Revision 33 for 'Air-space opacification (summary)'

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Air-space opacification (summary)

Air-space opacification is a descriptive term that refers to filling of the pulmonary tree with material that attenuates x-rays more than the surrounding lung parenchyma. It is equivalent to the pathological diagnosis of pulmonary consolidation.

Reference article

This is a summary article; read more in our article on air-space opacification.

Summary

  • anatomy
  • pathophysiology
    • material fills the lung parenchyma
      • fluid: pulmonary edema 
      • pus: pneumonia
      • blood: pulmonary hemorrhage
      • cells: cancer
      • protein: alveolar proteinosis (rare)
    • appearance
      • patchy
        • air-space filling is incomplete and non-contiguous
        • residual gas within the alveoli
      • lobar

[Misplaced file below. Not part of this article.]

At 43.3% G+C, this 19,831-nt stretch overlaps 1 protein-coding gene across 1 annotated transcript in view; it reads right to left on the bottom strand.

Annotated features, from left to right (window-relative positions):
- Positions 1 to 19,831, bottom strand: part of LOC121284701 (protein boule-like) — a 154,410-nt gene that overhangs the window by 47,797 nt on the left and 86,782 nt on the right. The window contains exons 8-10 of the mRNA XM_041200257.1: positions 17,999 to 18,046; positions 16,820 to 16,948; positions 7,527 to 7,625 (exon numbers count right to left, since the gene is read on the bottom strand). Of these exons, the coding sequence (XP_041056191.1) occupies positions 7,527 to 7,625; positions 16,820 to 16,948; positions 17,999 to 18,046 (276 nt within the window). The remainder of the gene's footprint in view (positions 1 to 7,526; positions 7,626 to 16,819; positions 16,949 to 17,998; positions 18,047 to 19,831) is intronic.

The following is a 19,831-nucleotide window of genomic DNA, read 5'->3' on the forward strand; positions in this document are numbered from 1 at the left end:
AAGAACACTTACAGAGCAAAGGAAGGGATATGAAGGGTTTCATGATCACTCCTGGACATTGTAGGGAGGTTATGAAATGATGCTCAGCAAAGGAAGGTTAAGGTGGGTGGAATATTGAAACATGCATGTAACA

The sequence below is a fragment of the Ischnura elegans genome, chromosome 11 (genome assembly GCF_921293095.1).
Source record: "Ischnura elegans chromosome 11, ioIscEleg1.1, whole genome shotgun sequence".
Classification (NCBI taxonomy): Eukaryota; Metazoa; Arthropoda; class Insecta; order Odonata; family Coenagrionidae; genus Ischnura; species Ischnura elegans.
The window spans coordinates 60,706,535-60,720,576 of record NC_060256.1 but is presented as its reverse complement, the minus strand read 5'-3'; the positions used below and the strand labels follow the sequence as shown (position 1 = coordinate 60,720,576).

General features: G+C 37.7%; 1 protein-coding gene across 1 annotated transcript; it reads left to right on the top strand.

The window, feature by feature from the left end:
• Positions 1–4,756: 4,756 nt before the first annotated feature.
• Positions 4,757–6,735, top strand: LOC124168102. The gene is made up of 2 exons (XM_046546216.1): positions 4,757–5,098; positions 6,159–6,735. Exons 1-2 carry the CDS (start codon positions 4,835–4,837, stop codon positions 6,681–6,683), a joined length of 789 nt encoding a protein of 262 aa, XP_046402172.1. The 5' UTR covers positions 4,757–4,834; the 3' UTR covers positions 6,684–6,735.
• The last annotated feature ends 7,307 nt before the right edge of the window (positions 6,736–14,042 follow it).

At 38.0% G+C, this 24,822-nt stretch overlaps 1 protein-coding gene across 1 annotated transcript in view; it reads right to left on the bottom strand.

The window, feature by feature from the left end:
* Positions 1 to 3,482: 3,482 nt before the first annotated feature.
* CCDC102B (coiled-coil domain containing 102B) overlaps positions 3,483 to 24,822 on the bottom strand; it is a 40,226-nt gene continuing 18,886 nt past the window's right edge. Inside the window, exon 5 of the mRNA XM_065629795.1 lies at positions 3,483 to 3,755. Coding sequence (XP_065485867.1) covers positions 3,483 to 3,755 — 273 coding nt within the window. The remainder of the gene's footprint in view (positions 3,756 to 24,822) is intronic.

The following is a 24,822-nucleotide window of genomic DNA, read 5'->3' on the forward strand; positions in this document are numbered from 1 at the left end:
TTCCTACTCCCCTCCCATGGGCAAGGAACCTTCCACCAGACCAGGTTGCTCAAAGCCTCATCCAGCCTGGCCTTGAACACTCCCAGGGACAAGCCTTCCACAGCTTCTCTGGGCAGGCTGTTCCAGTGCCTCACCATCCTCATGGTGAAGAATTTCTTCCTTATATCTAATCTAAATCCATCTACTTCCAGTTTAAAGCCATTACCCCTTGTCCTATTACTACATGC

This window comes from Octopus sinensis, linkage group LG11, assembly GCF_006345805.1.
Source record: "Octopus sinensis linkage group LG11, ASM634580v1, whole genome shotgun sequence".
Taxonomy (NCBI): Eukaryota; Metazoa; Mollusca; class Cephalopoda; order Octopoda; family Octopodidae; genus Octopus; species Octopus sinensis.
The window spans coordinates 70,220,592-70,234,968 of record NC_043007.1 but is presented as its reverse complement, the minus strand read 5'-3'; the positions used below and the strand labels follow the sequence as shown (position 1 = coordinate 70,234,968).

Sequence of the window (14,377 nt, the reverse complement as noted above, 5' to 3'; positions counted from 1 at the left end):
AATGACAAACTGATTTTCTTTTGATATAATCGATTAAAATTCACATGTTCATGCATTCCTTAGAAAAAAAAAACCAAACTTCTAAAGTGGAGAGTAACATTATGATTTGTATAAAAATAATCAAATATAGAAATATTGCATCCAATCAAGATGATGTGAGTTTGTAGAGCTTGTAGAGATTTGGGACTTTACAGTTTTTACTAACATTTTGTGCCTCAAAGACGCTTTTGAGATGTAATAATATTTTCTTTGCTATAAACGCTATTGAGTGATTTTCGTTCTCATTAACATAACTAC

• complete filling of a lobe of the lung
        • clear delineation between consolidation and adjacent gas-filled structures
          • the remainder of the lung or in bronchi traveling through the lobe
        • no margin between consolidation and other soft-tissue density structures
          • mediastinum or diaphragm
    • distribution
      • multi-focal
        • symmetrical or asymmetrical
        • peri-hilar or peripheral
        • often non-specific without clinical history and examination findings
  • common pathology

Imaging

chest x-ray | CT chest

  • role of imaging
    • confirm air-space opacification
    • help to determine the cause, e.g. other signs of heart failure
    • identify complications, e.g. abscess formation
    • demonstrate accompanying pathology, e.g. effusion or empyema
    • determine severity, e.g. number of lobes involved
  • radiographic features
    • chest x-ray
      • the normal air-filled lung is black
      • air-space opacification is radio-opaque (white)
      • aerated bronchi
    • CT chest
      • air-space opacification looks very similar to the chest x-ray
        • distribution can be assessed more accurately
        • assessment of complications is more accurate

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